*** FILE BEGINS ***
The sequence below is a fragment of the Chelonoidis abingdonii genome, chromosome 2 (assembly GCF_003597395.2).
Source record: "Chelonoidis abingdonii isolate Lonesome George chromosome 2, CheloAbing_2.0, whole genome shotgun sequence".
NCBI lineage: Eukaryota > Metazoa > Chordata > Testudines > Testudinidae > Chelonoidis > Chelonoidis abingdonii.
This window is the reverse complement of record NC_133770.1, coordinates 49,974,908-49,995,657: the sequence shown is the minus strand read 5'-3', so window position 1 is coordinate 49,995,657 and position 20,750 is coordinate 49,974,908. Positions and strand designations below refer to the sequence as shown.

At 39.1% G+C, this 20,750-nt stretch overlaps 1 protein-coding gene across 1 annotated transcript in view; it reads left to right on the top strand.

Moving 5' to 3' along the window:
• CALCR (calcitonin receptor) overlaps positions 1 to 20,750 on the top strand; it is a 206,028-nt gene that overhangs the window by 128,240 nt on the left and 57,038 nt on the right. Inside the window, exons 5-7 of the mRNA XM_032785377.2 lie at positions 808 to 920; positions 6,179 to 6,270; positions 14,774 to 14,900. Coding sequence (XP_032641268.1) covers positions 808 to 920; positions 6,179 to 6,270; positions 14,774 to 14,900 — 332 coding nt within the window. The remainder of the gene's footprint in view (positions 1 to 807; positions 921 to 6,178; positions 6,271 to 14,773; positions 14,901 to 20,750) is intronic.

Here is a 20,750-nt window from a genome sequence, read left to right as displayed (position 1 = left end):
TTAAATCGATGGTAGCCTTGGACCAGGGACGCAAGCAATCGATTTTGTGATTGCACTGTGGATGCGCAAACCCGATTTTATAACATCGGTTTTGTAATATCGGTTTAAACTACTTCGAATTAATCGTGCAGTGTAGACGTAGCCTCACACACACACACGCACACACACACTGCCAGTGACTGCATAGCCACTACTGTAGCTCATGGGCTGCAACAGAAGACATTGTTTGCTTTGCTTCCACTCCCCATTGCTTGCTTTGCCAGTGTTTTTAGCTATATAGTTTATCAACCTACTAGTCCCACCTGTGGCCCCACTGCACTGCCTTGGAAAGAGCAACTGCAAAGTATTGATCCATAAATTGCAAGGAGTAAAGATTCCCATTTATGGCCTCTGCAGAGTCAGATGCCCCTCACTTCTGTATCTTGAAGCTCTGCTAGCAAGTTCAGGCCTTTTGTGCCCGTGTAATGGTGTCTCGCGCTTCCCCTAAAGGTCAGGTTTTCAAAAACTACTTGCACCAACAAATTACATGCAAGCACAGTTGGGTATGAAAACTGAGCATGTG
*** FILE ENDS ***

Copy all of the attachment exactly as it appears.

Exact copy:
The sequence below is a fragment of the Chelonoidis abingdonii genome, chromosome 2 (assembly GCF_003597395.2).
Source record: "Chelonoidis abingdonii isolate Lonesome George chromosome 2, CheloAbing_2.0, whole genome shotgun sequence".
NCBI lineage: Eukaryota > Metazoa > Chordata > Testudines > Testudinidae > Chelonoidis > Chelonoidis abingdonii.
This window is the reverse complement of record NC_133770.1, coordinates 49,974,908-49,995,657: the sequence shown is the minus strand read 5'-3', so window position 1 is coordinate 49,995,657 and position 20,750 is coordinate 49,974,908. Positions and strand designations below refer to the sequence as shown.

At 39.1% G+C, this 20,750-nt stretch overlaps 1 protein-coding gene across 1 annotated transcript in view; it reads left to right on the top strand.

Moving 5' to 3' along the window:
• CALCR (calcitonin receptor) overlaps positions 1 to 20,750 on the top strand; it is a 206,028-nt gene that overhangs the window by 128,240 nt on the left and 57,038 nt on the right. Inside the window, exons 5-7 of the mRNA XM_032785377.2 lie at positions 808 to 920; positions 6,179 to 6,270; positions 14,774 to 14,900. Coding sequence (XP_032641268.1) covers positions 808 to 920; positions 6,179 to 6,270; positions 14,774 to 14,900 — 332 coding nt within the window. The remainder of the gene's footprint in view (positions 1 to 807; positions 921 to 6,178; positions 6,271 to 14,773; positions 14,901 to 20,750) is intronic.

Here is a 20,750-nt window from a genome sequence, read left to right as displayed (position 1 = left end):
TTAAATCGATGGTAGCCTTGGACCAGGGACGCAAGCAATCGATTTTGTGATTGCACTGTGGATGCGCAAACCCGATTTTATAACATCGGTTTTGTAATATCGGTTTAAACTACTTCGAATTAATCGTGCAGTGTAGACGTAGCCTCACACACACACACGCACACACACACTGCCAGTGACTGCATAGCCACTACTGTAGCTCATGGGCTGCAACAGAAGACATTGTTTGCTTTGCTTCCACTCCCCATTGCTTGCTTTGCCAGTGTTTTTAGCTATATAGTTTATCAACCTACTAGTCCCACCTGTGGCCCCACTGCACTGCCTTGGAAAGAGCAACTGCAAAGTATTGATCCATAAATTGCAAGGAGTAAAGATTCCCATTTATGGCCTCTGCAGAGTCAGATGCCCCTCACTTCTGTATCTTGAAGCTCTGCTAGCAAGTTCAGGCCTTTTGTGCCCGTGTAATGGTGTCTCGCGCTTCCCCTAAAGGTCAGGTTTTCAAAAACTACTTGCACCAACAAATTACATGCAAGCACAGTTGGGTATGAAAACTGAGCATGTG